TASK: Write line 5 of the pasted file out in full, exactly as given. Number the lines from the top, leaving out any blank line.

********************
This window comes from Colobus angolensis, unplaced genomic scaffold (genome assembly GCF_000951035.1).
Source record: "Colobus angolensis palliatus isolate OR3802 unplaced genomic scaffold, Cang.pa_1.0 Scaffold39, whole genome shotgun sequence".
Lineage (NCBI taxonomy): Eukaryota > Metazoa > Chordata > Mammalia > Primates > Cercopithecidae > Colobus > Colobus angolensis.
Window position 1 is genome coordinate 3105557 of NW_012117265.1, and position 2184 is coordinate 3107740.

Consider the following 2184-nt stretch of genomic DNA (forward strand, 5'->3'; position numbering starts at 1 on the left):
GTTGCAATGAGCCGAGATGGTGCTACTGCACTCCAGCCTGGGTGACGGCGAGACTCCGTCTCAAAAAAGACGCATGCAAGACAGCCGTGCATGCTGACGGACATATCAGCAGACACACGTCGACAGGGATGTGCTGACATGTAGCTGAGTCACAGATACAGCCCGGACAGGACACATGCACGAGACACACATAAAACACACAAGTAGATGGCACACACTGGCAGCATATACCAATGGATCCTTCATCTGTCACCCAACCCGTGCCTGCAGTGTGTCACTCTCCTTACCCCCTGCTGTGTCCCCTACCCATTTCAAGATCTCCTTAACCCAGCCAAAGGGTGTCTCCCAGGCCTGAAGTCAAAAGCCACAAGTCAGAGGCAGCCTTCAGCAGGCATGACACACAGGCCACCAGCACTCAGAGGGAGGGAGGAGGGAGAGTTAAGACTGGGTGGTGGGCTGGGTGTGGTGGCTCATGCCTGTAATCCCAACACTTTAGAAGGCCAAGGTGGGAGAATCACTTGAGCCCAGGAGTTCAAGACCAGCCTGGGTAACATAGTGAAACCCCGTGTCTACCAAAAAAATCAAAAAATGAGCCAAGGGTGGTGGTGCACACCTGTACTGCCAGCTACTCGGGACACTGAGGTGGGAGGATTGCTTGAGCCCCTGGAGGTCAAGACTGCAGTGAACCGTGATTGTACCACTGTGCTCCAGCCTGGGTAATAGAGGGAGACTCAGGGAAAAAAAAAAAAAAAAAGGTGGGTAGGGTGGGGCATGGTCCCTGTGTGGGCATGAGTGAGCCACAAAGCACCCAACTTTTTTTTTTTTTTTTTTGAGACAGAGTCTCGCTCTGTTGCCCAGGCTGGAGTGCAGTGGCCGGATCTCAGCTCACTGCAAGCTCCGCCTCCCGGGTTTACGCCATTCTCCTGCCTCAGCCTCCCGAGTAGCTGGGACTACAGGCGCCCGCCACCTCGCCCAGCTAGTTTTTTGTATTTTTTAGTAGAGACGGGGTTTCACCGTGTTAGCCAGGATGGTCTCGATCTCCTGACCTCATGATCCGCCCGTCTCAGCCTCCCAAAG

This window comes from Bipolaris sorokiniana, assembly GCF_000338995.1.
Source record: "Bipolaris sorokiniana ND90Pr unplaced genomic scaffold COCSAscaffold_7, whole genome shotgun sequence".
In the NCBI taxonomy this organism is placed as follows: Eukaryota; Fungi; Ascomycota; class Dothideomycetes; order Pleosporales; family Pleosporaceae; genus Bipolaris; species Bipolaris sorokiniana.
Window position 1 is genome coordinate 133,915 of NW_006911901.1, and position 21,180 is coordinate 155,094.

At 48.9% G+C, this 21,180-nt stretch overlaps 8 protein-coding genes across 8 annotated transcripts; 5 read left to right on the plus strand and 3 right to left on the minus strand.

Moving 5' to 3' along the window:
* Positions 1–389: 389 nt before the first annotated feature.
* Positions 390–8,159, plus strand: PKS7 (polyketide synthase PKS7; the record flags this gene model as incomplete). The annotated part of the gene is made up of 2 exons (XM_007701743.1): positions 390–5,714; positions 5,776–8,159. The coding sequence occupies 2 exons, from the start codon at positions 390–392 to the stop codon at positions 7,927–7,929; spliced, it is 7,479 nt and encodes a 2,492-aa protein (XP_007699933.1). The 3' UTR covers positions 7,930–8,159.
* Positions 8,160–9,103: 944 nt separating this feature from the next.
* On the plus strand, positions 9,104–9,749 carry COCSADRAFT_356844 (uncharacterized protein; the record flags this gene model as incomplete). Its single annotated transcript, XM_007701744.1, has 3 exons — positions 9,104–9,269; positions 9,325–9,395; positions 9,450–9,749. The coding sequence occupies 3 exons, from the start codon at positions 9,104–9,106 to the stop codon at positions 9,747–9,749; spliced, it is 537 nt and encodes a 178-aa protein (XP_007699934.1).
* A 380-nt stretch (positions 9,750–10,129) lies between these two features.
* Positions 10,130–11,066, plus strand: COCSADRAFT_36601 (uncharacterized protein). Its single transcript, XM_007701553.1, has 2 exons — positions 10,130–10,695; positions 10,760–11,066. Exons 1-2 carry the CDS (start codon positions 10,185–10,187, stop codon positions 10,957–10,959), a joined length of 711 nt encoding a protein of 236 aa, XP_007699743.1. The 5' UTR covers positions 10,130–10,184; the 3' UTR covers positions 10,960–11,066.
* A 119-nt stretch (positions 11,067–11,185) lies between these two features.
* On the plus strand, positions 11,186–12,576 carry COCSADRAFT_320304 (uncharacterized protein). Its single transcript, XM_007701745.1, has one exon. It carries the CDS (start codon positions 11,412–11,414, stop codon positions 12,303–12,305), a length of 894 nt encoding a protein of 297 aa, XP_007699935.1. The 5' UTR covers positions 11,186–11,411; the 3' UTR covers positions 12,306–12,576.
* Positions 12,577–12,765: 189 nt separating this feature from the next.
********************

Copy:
Consider the following 2184-nt stretch of genomic DNA (forward strand, 5'->3'; position numbering starts at 1 on the left):